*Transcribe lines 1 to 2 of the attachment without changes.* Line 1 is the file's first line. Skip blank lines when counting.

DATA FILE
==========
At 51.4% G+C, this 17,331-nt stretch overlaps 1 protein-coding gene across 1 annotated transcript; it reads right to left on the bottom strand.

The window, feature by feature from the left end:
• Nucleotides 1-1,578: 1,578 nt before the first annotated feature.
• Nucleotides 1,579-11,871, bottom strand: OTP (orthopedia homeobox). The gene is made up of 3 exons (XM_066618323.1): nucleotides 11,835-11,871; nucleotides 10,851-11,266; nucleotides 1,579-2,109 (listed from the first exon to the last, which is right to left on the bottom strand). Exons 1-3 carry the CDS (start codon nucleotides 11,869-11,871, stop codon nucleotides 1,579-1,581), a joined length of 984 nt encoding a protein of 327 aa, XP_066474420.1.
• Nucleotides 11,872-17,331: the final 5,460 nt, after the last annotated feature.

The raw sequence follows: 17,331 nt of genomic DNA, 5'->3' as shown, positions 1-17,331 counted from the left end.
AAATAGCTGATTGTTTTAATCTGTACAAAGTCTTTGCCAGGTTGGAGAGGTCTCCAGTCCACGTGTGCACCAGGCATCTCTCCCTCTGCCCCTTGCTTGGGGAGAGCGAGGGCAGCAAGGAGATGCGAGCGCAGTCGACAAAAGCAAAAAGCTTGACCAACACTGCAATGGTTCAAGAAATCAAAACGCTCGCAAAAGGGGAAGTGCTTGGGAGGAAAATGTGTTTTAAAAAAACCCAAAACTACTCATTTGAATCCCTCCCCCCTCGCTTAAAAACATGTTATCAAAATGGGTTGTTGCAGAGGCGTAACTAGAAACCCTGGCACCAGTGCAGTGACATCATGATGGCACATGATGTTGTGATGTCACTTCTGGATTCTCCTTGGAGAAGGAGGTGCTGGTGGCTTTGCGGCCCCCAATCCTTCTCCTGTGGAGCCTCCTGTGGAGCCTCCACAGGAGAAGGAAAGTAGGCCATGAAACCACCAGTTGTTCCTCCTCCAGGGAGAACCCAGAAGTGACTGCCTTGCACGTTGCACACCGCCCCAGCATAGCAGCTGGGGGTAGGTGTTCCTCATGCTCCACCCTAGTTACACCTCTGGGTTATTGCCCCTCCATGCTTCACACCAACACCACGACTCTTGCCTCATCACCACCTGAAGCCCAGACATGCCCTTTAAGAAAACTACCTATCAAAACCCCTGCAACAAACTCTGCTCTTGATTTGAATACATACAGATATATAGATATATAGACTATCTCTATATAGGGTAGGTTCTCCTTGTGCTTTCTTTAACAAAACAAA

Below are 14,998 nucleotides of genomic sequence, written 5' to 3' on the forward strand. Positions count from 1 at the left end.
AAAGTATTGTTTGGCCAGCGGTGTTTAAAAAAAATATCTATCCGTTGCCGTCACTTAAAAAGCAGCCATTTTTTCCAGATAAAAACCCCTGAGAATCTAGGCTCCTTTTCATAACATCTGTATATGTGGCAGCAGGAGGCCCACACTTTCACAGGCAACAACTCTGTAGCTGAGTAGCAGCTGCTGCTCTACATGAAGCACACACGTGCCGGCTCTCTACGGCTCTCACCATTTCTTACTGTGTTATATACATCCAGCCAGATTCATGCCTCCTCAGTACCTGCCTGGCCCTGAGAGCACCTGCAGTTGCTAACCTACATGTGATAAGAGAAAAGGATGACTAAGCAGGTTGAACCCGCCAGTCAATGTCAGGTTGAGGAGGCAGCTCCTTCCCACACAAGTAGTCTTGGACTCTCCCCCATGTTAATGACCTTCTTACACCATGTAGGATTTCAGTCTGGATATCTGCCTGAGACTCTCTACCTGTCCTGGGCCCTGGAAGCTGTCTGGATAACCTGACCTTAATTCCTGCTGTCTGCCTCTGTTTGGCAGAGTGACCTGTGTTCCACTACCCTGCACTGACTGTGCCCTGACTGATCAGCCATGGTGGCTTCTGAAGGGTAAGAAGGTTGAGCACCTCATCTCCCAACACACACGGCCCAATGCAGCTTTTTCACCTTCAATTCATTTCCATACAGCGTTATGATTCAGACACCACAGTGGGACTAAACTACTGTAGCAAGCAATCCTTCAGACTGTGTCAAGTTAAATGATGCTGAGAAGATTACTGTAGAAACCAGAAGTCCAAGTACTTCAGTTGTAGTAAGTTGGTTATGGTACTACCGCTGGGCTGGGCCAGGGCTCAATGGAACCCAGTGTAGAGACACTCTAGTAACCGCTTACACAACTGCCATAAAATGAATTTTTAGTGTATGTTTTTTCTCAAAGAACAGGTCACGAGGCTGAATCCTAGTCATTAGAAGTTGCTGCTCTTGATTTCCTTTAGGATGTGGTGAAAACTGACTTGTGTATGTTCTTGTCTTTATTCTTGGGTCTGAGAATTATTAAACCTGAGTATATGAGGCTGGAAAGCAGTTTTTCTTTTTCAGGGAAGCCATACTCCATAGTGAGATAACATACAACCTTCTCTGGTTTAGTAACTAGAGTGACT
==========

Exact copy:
At 51.4% G+C, this 17,331-nt stretch overlaps 1 protein-coding gene across 1 annotated transcript; it reads right to left on the bottom strand.

The window, feature by feature from the left end: